Distal intestinal obstruction syndrome

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Distal intestinal obstruction syndrome (DIOS) involves blockage of the intestines by thickened stool and occurs in individuals with cystic fibrosis. DIOS was previously known as meconium ileus equivalent, a name which highlights its similarity to the intestinal obstruction seen in newborn infants with cystic fibrosis. DIOS tends to occur in older individuals with pancreatic insufficiency. Individuals with DIOS may be predisposed to constipation.


Symptoms of DIOS include crampy abdominal pain, vomiting, and a palpable mass in the abdomen. X-rays of the abdomen may reveal stool in the colon and air-fluid levels in the small bowel.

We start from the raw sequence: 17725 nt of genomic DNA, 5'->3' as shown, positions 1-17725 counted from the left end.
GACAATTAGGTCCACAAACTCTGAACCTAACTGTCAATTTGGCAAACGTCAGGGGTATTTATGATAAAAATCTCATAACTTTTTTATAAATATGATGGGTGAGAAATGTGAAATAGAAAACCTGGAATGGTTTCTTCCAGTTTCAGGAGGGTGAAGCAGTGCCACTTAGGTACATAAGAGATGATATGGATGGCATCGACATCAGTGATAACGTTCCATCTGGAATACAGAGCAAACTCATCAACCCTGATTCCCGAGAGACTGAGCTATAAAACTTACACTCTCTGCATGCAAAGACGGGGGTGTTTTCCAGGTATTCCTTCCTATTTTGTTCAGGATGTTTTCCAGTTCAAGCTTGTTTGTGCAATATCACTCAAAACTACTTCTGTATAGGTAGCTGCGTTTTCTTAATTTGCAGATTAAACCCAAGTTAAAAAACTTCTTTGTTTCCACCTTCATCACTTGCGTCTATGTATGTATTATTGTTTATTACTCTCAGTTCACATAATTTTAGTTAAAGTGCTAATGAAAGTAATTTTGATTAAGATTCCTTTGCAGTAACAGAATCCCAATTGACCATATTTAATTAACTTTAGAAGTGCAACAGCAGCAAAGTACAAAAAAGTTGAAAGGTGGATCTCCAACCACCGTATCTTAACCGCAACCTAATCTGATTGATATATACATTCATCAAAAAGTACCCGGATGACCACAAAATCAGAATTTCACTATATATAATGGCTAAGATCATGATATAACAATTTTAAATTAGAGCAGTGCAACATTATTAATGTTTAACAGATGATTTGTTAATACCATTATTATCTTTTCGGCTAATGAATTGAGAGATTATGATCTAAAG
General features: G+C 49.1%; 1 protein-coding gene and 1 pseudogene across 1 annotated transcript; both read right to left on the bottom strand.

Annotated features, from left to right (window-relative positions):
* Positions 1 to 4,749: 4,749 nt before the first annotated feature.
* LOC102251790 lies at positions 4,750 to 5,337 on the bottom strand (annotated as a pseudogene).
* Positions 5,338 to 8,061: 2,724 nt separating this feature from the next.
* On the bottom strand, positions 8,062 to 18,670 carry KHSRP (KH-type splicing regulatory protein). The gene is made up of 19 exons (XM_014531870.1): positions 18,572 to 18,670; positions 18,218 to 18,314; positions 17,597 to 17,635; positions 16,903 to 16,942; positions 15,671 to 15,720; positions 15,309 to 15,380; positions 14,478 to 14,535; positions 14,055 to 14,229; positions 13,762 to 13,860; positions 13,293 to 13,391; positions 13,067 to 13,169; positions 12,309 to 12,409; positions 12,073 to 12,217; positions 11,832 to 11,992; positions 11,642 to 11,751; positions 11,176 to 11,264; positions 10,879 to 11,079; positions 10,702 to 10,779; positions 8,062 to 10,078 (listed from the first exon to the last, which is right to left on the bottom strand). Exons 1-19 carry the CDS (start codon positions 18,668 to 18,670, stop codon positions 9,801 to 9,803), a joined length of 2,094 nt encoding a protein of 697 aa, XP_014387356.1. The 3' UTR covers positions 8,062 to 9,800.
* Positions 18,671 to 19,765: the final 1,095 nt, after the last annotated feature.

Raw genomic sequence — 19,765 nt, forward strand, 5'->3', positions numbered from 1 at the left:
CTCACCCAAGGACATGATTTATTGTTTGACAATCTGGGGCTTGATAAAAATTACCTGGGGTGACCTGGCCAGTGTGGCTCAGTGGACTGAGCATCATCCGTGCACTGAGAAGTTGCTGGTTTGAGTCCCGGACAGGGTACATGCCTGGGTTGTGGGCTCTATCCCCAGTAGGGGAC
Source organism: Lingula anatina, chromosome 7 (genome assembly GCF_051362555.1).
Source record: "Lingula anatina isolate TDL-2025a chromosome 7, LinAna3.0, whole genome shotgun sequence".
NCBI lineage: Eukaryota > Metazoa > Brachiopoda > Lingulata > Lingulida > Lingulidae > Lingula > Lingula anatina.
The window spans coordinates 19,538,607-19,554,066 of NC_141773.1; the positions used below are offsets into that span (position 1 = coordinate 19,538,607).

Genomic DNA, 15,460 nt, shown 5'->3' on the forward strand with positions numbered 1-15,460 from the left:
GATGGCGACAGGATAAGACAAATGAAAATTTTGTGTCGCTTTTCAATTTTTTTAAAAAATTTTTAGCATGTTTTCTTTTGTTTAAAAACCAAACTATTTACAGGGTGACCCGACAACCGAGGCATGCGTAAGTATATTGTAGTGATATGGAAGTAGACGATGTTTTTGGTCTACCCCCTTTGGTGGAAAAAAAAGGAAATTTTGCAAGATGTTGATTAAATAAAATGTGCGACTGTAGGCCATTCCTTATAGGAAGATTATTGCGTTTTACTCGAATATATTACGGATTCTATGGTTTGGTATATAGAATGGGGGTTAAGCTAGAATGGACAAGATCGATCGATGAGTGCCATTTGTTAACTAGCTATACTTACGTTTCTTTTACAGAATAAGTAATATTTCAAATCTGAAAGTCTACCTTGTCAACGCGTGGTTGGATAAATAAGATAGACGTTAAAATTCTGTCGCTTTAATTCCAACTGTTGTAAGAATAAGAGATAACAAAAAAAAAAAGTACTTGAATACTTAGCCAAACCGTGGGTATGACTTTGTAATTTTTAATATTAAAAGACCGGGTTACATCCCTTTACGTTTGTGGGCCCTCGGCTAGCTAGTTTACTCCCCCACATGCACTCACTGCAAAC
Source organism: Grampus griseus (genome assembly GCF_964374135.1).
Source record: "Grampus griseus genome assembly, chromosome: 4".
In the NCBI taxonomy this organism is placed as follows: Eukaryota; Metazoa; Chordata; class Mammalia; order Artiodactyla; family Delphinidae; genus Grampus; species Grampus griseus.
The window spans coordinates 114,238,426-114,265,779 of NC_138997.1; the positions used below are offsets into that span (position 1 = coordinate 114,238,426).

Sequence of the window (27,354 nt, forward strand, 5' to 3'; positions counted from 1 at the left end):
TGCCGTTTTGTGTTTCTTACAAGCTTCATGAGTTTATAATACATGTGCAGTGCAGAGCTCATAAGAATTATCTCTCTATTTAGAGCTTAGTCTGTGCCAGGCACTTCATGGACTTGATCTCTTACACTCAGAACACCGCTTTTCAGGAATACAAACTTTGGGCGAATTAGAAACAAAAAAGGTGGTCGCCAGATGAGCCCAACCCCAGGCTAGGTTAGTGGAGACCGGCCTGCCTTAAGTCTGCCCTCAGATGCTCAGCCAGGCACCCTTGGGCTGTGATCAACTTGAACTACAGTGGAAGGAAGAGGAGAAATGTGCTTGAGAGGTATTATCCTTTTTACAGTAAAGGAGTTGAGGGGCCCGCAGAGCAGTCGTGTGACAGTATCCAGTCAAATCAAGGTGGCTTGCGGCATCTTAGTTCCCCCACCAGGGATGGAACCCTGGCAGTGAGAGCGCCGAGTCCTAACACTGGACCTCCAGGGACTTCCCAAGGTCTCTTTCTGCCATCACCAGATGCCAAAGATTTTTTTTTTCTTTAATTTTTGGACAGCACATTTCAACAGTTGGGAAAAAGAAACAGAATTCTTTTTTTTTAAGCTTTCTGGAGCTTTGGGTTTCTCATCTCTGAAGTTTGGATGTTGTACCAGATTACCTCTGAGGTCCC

Surgery is often required to relieve the obstruction. However, if there is no sign of bowel rupture, a more conservative approach may be attempted. Restricting oral intake, placement of a nasogastric tube for decompression of the stomach and proximal intestines, and administration of laxatives and enemas may resolve the obstruction without the need for surgery. Individuals prone to DIOS tend to be at risk for repeated episodes and often require maintenance therapy with pancreatic enzyme replacement and stool softeners.


  • Khoshoo, V; Udall JN, Jr (February 1994). "Meconium ileus equivalent in children and adults.". The American journal of gastroenterology 89 (2): 153–7. PMID 8304294.